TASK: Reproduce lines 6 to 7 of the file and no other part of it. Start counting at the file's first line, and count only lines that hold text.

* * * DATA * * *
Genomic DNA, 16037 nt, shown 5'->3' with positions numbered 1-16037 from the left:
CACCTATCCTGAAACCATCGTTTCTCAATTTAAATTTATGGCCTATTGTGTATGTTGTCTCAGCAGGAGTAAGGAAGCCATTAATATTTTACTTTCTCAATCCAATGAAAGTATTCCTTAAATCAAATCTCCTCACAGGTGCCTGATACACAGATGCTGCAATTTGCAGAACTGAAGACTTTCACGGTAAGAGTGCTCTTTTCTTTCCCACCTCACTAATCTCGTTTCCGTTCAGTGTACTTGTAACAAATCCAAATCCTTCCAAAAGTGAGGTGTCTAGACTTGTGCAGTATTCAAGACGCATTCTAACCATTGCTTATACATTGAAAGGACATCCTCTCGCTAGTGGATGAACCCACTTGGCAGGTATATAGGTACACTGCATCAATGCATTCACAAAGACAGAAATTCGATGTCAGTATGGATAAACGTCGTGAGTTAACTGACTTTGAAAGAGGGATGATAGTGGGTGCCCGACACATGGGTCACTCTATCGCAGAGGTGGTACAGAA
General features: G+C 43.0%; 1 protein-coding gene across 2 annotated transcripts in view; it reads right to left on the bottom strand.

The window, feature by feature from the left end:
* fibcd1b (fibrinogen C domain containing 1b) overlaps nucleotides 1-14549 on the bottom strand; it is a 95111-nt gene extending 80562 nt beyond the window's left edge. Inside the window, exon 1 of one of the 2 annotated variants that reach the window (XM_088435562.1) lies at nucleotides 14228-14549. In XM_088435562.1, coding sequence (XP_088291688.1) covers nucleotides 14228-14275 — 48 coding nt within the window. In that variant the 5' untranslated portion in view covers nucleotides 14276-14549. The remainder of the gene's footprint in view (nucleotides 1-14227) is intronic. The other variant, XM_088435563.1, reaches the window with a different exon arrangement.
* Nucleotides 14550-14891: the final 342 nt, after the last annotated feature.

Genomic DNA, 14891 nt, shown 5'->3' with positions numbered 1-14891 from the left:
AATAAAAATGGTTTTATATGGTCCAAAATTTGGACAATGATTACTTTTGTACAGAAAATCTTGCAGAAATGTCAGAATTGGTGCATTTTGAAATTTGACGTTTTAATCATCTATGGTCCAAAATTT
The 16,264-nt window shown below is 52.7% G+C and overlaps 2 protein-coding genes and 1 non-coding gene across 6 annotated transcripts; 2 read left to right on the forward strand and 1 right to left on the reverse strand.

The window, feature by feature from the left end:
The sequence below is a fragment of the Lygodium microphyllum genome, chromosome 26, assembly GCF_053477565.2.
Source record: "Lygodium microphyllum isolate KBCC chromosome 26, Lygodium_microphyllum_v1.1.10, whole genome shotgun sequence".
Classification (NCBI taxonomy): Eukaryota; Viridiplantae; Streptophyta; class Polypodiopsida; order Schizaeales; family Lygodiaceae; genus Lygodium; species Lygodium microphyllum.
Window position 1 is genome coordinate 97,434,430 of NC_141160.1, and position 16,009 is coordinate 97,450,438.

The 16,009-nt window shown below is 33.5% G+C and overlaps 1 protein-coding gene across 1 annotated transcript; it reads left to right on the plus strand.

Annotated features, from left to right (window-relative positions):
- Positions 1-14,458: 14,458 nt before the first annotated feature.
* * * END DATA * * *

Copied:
* Nucleotides 14550-14891: the final 342 nt, after the last annotated feature.

Genomic DNA, 14891 nt, shown 5'->3' with positions numbered 1-14891 from the left: